Monday, January 21, 2008

Lois McMaster Bujold

I just finished reading The Sharing Knife Volumes 1 & 2 (Beguilement, Legacy) by Lois McMaster Bujold. Bujold is one of my favorite authors. I cannot say enough about the quality of her writing. Indeed, I frequently re-read what she writes because the richness of the language, full-bodied development of the characters and the complexity of her plots are simply unmatched. I rank her as the finest author I read. I have often tried to think of what my top ten favorite book list would be, or my top author list and my list quickly goes beyond ten names or books. (I read a lot!) I confess to feeling some surprise when that phrase "the finest author I read" popped off the page at me. But having said that Bujold is my number one--I confirm it. She is a fabulously talented author.

In The Sharing Knife books, which I read back to back, Bujold has created another new world. I confess to loving the other ones quite a bit, so I approach each new world with optimism and sadness. I'm confident I will like the new world, but I'm sad that she didn't write more with the last world. It 's a conundrum. ;o)

Back to The Sharing Knife review. Hmm, review...I'm probably doing a review-lite here because I'm not much for analyzing books like a real reviewer--I'm first and foremost, a reader. To me, books rise or fall on, "Did I like it?". I loved TSK.

Bujold has created a world in which society is divided into those who devote themselves to commerce and the business of creating goods and inventing and living--and those who protect everyone else for little thanks. I expect some deep thinker could see some analogy to current events today. The "Farmers" are the portion of society that goes about building, creating, growing, without fully understanding that the myths and stories about evil and bogeymen are true. The "Lakewalkers" are the nomadic tribes that deal with the evil and bogeymen at great cost personally, and as a society. These two groups are represented by the heroine--Fawn, a Farmer and the hero--Dag, a Lakewalker. They are the Romeo and Juliet of the story. The classics plots always manage to get a foot in the door, don't they? Okay--that might be pushing it as Fawn and Dag don't off themselves, but they are star-crossed, how's that?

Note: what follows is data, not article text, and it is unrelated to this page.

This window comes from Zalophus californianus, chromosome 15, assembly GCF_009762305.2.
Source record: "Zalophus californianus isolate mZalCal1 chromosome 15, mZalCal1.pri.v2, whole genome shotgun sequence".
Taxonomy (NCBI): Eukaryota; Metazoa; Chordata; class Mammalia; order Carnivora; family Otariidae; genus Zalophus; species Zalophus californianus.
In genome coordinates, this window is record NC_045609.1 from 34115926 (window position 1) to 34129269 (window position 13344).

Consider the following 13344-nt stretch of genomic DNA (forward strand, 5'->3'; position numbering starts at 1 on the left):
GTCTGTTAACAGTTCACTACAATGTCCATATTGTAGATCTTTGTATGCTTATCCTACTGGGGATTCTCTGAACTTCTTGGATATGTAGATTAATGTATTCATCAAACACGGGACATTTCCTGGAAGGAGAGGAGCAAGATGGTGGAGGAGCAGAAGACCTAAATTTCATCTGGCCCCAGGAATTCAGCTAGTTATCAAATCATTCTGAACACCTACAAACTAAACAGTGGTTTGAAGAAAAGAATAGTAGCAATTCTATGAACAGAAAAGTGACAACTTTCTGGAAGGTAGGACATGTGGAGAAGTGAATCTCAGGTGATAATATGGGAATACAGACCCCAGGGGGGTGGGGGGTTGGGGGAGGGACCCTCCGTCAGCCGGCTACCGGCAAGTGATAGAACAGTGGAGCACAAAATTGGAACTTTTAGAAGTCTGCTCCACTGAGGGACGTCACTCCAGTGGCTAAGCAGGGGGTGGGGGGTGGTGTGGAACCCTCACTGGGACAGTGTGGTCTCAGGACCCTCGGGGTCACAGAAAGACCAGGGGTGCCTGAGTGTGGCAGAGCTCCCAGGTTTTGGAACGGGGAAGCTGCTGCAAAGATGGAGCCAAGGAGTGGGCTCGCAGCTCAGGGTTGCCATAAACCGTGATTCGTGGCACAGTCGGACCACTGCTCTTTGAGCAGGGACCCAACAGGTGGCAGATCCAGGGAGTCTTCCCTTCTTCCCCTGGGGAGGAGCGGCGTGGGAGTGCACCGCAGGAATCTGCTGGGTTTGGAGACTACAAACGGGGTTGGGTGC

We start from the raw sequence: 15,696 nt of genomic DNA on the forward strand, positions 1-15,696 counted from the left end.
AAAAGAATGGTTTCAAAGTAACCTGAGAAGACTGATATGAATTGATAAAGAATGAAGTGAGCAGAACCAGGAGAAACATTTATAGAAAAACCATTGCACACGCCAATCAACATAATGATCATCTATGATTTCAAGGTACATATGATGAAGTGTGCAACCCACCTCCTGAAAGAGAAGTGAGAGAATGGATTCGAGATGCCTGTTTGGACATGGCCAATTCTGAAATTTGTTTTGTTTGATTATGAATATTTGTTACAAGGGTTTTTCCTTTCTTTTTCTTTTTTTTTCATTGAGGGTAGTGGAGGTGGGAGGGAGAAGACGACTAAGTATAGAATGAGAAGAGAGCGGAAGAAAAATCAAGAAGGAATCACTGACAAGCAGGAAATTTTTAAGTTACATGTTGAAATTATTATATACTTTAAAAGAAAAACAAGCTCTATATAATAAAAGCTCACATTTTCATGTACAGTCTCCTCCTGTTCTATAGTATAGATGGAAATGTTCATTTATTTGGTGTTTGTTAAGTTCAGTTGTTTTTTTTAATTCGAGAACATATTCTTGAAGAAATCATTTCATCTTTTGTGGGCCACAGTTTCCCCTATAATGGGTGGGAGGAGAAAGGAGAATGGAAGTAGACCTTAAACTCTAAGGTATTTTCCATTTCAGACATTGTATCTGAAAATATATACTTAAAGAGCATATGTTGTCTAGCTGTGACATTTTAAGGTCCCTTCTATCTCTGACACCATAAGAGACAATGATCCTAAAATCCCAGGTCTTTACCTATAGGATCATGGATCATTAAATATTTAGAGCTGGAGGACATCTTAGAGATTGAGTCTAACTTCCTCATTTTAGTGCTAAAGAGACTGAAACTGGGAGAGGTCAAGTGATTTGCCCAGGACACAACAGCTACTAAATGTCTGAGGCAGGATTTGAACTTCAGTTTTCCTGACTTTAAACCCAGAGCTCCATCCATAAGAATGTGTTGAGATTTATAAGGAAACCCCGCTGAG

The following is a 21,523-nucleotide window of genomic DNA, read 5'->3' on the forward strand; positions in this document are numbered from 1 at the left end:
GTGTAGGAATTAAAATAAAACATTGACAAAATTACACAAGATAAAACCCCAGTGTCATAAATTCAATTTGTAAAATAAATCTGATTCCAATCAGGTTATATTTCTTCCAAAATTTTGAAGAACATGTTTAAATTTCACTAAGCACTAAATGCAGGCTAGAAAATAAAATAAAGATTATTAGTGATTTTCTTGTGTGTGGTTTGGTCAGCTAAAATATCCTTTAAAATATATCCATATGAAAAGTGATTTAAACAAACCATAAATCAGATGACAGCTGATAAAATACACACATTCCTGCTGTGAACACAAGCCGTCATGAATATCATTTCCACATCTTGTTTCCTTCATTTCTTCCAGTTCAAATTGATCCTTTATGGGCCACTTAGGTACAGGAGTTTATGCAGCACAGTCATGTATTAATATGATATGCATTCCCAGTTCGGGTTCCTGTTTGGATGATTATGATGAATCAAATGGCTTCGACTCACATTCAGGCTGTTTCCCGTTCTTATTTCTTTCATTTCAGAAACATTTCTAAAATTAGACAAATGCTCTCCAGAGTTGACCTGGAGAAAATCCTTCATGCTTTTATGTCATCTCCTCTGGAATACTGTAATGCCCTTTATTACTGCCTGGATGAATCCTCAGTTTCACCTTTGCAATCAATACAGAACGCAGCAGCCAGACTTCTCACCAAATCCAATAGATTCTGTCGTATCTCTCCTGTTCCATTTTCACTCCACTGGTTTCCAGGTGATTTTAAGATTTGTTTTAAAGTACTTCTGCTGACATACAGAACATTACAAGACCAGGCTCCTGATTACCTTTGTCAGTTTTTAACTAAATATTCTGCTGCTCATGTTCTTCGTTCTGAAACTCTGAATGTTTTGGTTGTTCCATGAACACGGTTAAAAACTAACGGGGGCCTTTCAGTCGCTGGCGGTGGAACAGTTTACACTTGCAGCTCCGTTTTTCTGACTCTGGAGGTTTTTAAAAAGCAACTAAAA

I have read reviews that have characterized the first volume of TSK as the romance and the second volume as what came after. That's a fair portrayal. Beguilement introduces this new world and the main characters and the book culminates with their wedding. Legacy is what happens next. There is a long-held interdict on inter-marriage between Farmers and Lakewalkers and the couple seemed doomed. There is suspicion between the two groups, as well as very different customs. That's the smaller story---in the larger context, evil is afoot and somehow, needs to be stopped.

I don't suppose, I've explained the plot terrifically well, and perhaps that is for the best. After all, I recommend that you read the books for yourself. When I finished TSK: Legacy, it was 2 am on a workday. I don't stay up late reading many books anymore, so I'd say that is a good indicator of the quality of the story. Further, I immediately regretted that I did not have the next book in the series on my side table awaiting me--indicator 2.

For those who think they don't like Science Fiction or Fantasy novels--with which TSK is classified, I say, try it and see. This is firstly a story about two people who don't fit in and find acceptance and love with each other. Secondly, it is a story about how difficult it can be for cultures to accept, appreciate, and understand each other. And finally, what is the cost of protection from evil and who should pay it. The fact that the story includes a little magic does not in any way lessened the strength and complexity of the plot and the thinking you do as you read it.

No comments: